demanded in the paragraphs above.  In particular, Diameter offers
   communication security between neighboring Diameter peers using
   Transport Layer Security (TLS) or IPsec.  Authorization capabilities
   are application specific and part of the overall implementation.

12.  Acknowledgements

   The authors would like to thank John Loughney and Allison Mankin for
   their input to this document.  In September 2005, Robert Hancock,
   Jukka Manner, Cornelia Kappler, Xiaoming Fu, Georgios Karagiannis,
   and Elwyn Davies provided a detailed review.  Robert also provided us
   with good feedback earlier in 2005.  Jerry Ash provided us review
   comments in late 2005/early 2006.  Rajith R provided some inputs to
   the document in early 2007.

   We would also like to thanks Alexey Melnikov, Adrian Farrel, and
   Robert Sparks for their IESG reviews.

13.  Contributors

   The authors would like to thank Tseno Tsenov and Frank Alfano for
   starting the Diameter Quality of Service work within the IETF, for
   their significant contributions and for being the driving force for
   the first few draft versions.

14.  References

14.1.  Normative References

   [RFC2119]       Bradner, S., "Key words for use in RFCs to Indicate
                   Requirement Levels", BCP 14, RFC 2119, March 1997.

   [RFC3588]       Calhoun, P., Loughney, J., Guttman, E., Zorn, G., and
                   J. Arkko, "Diameter Base Protocol", RFC 3588,
                   September 2003.

   [RFC4005]       Calhoun, P., Zorn, G., Spence, D., and D. Mitton,
                   "Diameter Network Access Server Application",
                   RFC 4005, August 2005.

   [RFC5624]       Korhonen, J., Tschofenig, H., and E. Davies, "Quality
                   of Service Parameters for Usage with Diameter",
                   RFC 5624, August 2009.

   [RFC5777]       Korhonen, J., Tschofenig, H., Arumaithurai, M.,
                   Jones, M., and A. Lior, "Traffic Classification and
                   Quality of Service (QoS) Attributes for Diameter",
                   RFC 5777, February 2010.

14.2.  Informative References

   [MMUSIC-MEDIA]  Stucker, B. and H. Tschofenig, "Analysis of Middlebox
                   Interactions for Signaling Protocol Communication
                   along the Media Path", Work in Progress, March 2009.

   [NSIS-NTLP]     Schulzrinne, H. and M. Stiemerling, "GIST: General
                   Internet Signalling Transport", Work in Progress,
                   June 2009.

   [NSIS-QOS]      Manner, J., Karagiannis, G., and A. McDonald, "NSLP
                   for Quality-of-Service Signaling", Work in Progress,
                   January 2010.

   [RFC2205]       Braden, B., Zhang, L., Berson, S., Herzog, S., and S.
                   Jamin, "Resource ReSerVation Protocol (RSVP) --
                   Version 1 Functional Specification", RFC 2205,
                   September 1997.

   [RFC2211]       Wroclawski, J., "Specification of the Controlled-Load
                   Network Element Service", RFC 2211, September 1997.

   [RFC2212]       Shenker, S., Partridge, C., and R. Guerin,
                   "Specification of Guaranteed Quality of Service",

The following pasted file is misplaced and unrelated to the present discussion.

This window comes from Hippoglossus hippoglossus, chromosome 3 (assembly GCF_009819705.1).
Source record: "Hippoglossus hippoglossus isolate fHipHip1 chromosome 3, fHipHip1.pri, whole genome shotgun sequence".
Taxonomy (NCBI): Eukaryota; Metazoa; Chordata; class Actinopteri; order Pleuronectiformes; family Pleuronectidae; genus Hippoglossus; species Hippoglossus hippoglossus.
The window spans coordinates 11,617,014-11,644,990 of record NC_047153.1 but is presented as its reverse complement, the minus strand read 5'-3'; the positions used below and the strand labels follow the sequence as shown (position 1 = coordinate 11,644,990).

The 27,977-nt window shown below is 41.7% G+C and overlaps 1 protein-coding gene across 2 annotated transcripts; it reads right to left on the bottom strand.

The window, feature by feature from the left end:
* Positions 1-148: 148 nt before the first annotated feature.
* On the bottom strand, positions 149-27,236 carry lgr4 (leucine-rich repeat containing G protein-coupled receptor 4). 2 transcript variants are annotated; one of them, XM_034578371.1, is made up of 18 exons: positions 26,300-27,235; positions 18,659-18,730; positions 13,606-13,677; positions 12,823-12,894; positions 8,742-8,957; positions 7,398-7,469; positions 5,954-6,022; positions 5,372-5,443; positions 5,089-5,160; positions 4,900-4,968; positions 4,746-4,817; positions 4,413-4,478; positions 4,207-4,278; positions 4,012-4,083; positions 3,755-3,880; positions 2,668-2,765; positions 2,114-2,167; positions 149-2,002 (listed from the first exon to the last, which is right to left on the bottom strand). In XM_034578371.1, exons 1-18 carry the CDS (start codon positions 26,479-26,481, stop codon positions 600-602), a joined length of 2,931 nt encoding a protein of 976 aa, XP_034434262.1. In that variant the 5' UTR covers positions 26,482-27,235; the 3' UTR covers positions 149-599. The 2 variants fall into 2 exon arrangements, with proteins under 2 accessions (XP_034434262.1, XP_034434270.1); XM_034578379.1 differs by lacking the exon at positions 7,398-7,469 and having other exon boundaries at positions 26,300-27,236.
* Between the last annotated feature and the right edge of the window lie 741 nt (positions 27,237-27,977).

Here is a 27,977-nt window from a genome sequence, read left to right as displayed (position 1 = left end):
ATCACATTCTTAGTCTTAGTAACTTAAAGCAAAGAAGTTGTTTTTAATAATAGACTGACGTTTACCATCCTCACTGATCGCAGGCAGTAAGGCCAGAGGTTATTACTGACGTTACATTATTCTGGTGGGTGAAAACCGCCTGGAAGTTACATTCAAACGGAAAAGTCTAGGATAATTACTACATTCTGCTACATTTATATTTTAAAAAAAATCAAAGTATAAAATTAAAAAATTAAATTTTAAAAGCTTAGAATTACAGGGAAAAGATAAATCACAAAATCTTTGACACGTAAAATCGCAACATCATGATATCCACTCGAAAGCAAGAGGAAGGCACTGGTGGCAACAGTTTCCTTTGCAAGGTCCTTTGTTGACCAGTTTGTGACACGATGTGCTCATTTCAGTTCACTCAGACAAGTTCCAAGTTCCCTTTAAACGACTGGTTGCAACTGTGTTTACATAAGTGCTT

RFC 2212, September 1997.

   [RFC2474]       Nichols, K., Blake, S., Baker, F., and D. Black,
                   "Definition of the Differentiated Services Field (DS
                   Field) in the IPv4 and IPv6 Headers", RFC 2474,
                   December 1998.

   [RFC2753]       Yavatkar, R., Pendarakis, D., and R. Guerin, "A
                   Framework for Policy-based Admission Control",
                   RFC 2753, January 2000.

   [RFC2865]       Rigney, C., Willens, S., Rubens, A., and W. Simpson,
                   "Remote Authentication Dial In User Service
                   (RADIUS)", RFC 2865, June 2000.

   [RFC3261]       Rosenberg, J., Schulzrinne, H., Camarillo, G.,
                   Johnston, A., Peterson, J., Sparks, R., Handley, M.,
                   and E. Schooler, "SIP: Session Initiation Protocol",
                   RFC 3261, June 2002.

   [RFC3313]       Marshall, W., "Private Session Initiation Protocol
                   (SIP) Extensions for Media Authorization", RFC 3313,
                   January 2003.

   [RFC3520]       Hamer, L-N., Gage, B., Kosinski, B., and H. Shieh,
                   "Session Authorization Policy Element", RFC 3520,
                   April 2003.

   [RFC3521]       Hamer, L-N., Gage, B., and H. Shieh, "Framework for
                   Session Set-up with Media Authorization", RFC 3521,
                   April 2003.

   [RFC4282]       Aboba, B., Beadles, M., Arkko, J., and P. Eronen,
                   "The Network Access Identifier", RFC 4282,
                   December 2005.

   [RFC4566]       Handley, M., Jacobson, V., and C. Perkins, "SDP:
                   Session Description Protocol", RFC 4566, July 2006.

   [RFC5246]       Dierks, T. and E. Rescorla, "The Transport Layer
                   Security (TLS) Protocol Version 1.2", RFC 5246,
                   August 2008.

Authors' Addresses

   Dong Sun (editor)
   Alcatel-Lucent
   600 Mountain Ave
   Murray Hill, NJ  07974
   USA

   Phone: +1 908 582 2617
   EMail: d.sun@alcatel-lucent.com

   Peter J. McCann
   Motorola Labs
   1301 E. Algonquin Rd
   Schaumburg, IL  60196
   USA

   Phone: +1 847 576 3440
   EMail: pete.mccann@motorola.com

   Hannes Tschofenig
   Nokia Siemens Networks
   Linnoitustie 6
   Espoo  02600
   Finland

   Phone: +358 (50) 4871445
   EMail: Hannes.Tschofenig@gmx.net
   URI:   http://www.tschofenig.priv.at

   Tina Tsou
   Huawei
   Shenzhen,
   P.R.C

   EMail: tena@huawei.com

   Avri Doria
   Lulea University of Technology
   Arbetsvetenskap
   Lulea,   SE-97187
   Sweden

   EMail: avri@ltu.se

   Glen Zorn (editor)
   Network Zen
   1310 East Thomas Street
   #306
   Seattle, Washington  98102
   USA

   Phone: +1 (206) 377-9035
   EMail: gwz@net-zen.net